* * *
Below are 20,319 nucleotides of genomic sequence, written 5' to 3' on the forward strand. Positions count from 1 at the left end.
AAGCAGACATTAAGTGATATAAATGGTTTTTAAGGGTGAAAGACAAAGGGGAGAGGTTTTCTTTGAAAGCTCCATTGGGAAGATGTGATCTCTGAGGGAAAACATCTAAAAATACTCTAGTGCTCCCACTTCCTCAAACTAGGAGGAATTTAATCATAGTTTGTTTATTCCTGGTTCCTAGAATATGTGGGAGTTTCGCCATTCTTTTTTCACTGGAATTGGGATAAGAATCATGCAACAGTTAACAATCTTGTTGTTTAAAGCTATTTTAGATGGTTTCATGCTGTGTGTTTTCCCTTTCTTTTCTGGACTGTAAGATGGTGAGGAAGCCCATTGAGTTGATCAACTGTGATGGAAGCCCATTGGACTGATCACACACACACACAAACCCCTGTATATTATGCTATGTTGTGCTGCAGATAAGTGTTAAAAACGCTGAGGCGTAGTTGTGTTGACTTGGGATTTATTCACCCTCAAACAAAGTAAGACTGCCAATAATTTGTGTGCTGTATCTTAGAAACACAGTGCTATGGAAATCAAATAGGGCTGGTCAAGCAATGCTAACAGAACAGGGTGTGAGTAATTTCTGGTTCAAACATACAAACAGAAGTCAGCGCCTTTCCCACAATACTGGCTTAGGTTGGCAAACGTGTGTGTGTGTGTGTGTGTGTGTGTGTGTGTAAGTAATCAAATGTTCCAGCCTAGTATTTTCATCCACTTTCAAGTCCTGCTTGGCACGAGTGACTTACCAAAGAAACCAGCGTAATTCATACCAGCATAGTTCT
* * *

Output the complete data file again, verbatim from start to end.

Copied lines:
Below are 20,319 nucleotides of genomic sequence, written 5' to 3' on the forward strand. Positions count from 1 at the left end.
AAGCAGACATTAAGTGATATAAATGGTTTTTAAGGGTGAAAGACAAAGGGGAGAGGTTTTCTTTGAAAGCTCCATTGGGAAGATGTGATCTCTGAGGGAAAACATCTAAAAATACTCTAGTGCTCCCACTTCCTCAAACTAGGAGGAATTTAATCATAGTTTGTTTATTCCTGGTTCCTAGAATATGTGGGAGTTTCGCCATTCTTTTTTCACTGGAATTGGGATAAGAATCATGCAACAGTTAACAATCTTGTTGTTTAAAGCTATTTTAGATGGTTTCATGCTGTGTGTTTTCCCTTTCTTTTCTGGACTGTAAGATGGTGAGGAAGCCCATTGAGTTGATCAACTGTGATGGAAGCCCATTGGACTGATCACACACACACACAAACCCCTGTATATTATGCTATGTTGTGCTGCAGATAAGTGTTAAAAACGCTGAGGCGTAGTTGTGTTGACTTGGGATTTATTCACCCTCAAACAAAGTAAGACTGCCAATAATTTGTGTGCTGTATCTTAGAAACACAGTGCTATGGAAATCAAATAGGGCTGGTCAAGCAATGCTAACAGAACAGGGTGTGAGTAATTTCTGGTTCAAACATACAAACAGAAGTCAGCGCCTTTCCCACAATACTGGCTTAGGTTGGCAAACGTGTGTGTGTGTGTGTGTGTGTGTGTGTGTGTAAGTAATCAAATGTTCCAGCCTAGTATTTTCATCCACTTTCAAGTCCTGCTTGGCACGAGTGACTTACCAAAGAAACCAGCGTAATTCATACCAGCATAGTTCT